The projections are particularly dire for the northeastern region, with the predicted loss of around 95% of the Eastern Himalayan glaciers at current levels of warming. Furthermore, it has also predicted the loss of 64% of existing glaciers in the Eastern Himalayas even if warming is contained to 1.5 C degrees, which currently looks unattainable, by the turn of the century.The agrarian economy of North India is dependent on these rivers and changes in the volume and flow will impact agriculture everywhere, including the river valleys of Northeast India. It is expected that faster melting of glaciers will initially provide an over abundance of water and lead to more flooding.

However, in the long run the loss of glaciers will reduce the flow of the rivers and eventually cause water scarcity in the hills and valleys, which is an unimaginable prospect for most people in the rainfall abundant region. The Ganges-Brahmaputra basin is among the five global hotspots that are likely to see 'water wars', according to a data-based index of 'hydro-political' issues in areas with a history of 'transboundary water resources,' where conflicts are likely to be exacerbated by climate change and population growth. Therefore, the conservation of water reservoirs is critically important for adaptation and resilience.

What have been some of your major observations and experiences while working at the grassroots level? How sensitized or apathetic are people towards environmental issues? What are the roadblocks that sometimes deter from being more responsible towards the environment?

I believe that people at the grassroots are naturally sustainable due to their inherent dependence on nature. Our region is home to so many indigenous communities with unique cultures and traditions that are steeped in nature. Biological diversity is celebrated in art and music and these communities have been practicing sustainability for millennia before the word was coined.

In the past every village had a bakery, and I remember the cycle rickshaws delivering bread, biscuits and cakes door-to-door. Now most of these are gone as people buy what they see on television; consumerism has destroyed local industries and made locally sustainable villages dependent on the urban suppliers. Another negative impact is the creation of piles of plastic litter all over the countryside. This is slowly changing as people in many developed countries are now looking to buy locally produced things and eat seasonally.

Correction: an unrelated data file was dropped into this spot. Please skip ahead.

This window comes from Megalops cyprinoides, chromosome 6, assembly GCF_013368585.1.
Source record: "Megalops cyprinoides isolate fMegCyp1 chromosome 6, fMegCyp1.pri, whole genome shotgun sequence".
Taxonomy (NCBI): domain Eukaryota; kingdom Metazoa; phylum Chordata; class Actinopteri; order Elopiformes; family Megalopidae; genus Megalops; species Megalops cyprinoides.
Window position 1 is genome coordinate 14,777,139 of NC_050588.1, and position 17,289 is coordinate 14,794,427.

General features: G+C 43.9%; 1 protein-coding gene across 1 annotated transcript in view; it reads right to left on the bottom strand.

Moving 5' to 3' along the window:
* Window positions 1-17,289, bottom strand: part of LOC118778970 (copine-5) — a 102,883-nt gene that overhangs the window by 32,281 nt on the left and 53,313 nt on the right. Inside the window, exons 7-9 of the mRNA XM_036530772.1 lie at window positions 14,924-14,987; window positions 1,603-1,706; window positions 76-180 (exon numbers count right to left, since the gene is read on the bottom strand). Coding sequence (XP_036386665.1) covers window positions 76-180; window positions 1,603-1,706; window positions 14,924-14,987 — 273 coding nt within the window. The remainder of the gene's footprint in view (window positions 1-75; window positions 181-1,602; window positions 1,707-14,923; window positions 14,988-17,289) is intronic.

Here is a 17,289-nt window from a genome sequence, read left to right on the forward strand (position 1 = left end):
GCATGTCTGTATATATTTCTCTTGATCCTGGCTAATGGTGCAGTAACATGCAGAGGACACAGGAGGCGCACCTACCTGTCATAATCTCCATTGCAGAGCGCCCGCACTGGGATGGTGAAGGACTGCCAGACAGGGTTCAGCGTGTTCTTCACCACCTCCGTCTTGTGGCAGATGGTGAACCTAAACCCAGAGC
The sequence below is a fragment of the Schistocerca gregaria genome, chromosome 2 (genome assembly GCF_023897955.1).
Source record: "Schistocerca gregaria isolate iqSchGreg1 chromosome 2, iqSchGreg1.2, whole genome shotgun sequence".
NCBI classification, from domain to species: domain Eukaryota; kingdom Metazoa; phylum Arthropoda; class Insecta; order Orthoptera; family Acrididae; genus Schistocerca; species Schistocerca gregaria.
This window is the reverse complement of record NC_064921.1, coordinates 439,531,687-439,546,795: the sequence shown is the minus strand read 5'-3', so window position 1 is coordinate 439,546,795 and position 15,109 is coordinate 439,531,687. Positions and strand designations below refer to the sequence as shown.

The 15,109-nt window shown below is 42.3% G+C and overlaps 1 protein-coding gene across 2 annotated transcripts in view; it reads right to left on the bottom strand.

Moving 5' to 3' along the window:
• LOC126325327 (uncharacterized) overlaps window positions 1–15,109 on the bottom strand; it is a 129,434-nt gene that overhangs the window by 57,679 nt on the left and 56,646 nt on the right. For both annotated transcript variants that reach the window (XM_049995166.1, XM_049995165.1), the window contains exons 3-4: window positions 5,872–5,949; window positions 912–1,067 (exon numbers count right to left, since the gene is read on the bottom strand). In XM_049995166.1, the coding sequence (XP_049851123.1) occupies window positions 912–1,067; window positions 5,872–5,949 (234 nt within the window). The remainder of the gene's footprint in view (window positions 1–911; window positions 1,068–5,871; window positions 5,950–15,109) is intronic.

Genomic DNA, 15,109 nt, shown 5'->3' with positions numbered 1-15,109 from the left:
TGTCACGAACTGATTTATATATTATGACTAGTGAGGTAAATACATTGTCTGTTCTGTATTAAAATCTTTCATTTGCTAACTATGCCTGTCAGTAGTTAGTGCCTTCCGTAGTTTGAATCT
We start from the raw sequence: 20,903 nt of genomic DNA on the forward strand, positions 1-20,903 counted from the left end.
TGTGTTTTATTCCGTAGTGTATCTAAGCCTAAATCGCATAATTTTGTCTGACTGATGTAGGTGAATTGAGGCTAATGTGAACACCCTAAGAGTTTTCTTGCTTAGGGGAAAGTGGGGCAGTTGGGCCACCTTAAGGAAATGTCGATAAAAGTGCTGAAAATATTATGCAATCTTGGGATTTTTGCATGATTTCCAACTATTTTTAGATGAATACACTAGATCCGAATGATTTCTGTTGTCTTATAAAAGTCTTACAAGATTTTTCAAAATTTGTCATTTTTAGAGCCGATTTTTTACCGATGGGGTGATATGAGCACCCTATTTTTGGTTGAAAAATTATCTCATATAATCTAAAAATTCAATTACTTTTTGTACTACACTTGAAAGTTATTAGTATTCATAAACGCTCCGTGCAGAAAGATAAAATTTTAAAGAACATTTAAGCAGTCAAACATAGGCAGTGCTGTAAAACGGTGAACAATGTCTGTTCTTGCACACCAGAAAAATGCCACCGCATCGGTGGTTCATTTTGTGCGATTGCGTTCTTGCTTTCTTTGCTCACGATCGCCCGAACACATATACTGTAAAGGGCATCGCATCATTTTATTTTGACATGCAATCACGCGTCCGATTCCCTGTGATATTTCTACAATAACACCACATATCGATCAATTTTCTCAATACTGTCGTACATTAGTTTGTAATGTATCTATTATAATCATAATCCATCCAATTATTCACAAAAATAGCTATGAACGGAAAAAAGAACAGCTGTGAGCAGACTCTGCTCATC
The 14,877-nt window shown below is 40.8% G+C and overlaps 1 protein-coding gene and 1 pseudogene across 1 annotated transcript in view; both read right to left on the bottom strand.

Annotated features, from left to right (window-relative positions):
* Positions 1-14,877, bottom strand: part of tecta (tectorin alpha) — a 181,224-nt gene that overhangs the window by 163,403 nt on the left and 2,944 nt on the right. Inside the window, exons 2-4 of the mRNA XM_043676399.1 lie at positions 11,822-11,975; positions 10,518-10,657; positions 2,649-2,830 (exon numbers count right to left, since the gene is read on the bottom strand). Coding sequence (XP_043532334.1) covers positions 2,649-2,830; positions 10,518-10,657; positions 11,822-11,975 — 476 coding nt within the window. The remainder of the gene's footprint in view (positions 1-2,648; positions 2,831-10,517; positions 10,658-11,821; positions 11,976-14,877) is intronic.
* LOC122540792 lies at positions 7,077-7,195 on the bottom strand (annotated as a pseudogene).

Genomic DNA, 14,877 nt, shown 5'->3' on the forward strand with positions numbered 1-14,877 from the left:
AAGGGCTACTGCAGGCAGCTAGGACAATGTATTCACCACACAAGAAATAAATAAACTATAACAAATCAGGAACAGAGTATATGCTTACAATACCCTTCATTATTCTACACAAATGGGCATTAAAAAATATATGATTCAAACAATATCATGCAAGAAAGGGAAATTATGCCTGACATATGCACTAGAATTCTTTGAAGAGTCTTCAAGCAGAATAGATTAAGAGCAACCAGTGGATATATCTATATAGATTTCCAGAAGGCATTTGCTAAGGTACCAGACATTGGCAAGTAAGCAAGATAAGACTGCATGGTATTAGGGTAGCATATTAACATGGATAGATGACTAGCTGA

The proliferation of single used plastics has led to litter in the most beautiful natural areas in our region and we only have to look at the popular picnic areas. This has only happened in the past two decades.

Please share your views on the current scenario of the north east region as far as environment conservation is concerned? How is it similar to other regions and countries?

The northeast is blessed with natural largesse, but vulnerable to natural disasters and sits on the cusp of an impending climate crisis. In December 2018, Assam and Mizoram were named as most vulnerable to climate change among 12 Himalayan states. Other recent studies also indicate potentially catastrophic environmental hazards for the northeastern region from climate change. The proposal for new legislations, along with the Draft EIA 2020 proposals, might be used to allow the clearance of projects without local environmental and social considerations. It is well understood that the impacts of climate change will require vast mitigation efforts involving nature-based solutions. Besides, India is a signatory to the Convention on Biological Diversity which has called for protection of at least 30% of all land and sea areas to stop the catastrophic loss of biodiversity by 2030. India's Paris Agreement commitments also include creation of a cumulative carbon sink of 2.5 to 3 billion tonnes of carbon dioxide by 2030, with the stated goal to bring at least 33 percent of land areas under green cover, up from the current 24.5 percent. The National Forest Policy 2018 also aspires for one-third of total land area under forest and tree cover to achieve the national goal for eco-security. These declarations will require creation and regeneration of new protected areas, prioritizing areas of abundant biodiversity and in Northeast India we have the defined landscape to adhere to these global commitments and state goals. It is the prerogative of the state governments to ensure protection of the traditions and cultures of the diverse indigenous communities.

The proposal to take away the rights of states to create environmental safeguards is tantamount to taking away the rights of these indigenous people. Rather, it is the collective responsibility of all the people's representatives to create adequate environmental safeguards for protection of the rich biodiversity of the region and it's intertwined cultural heritage.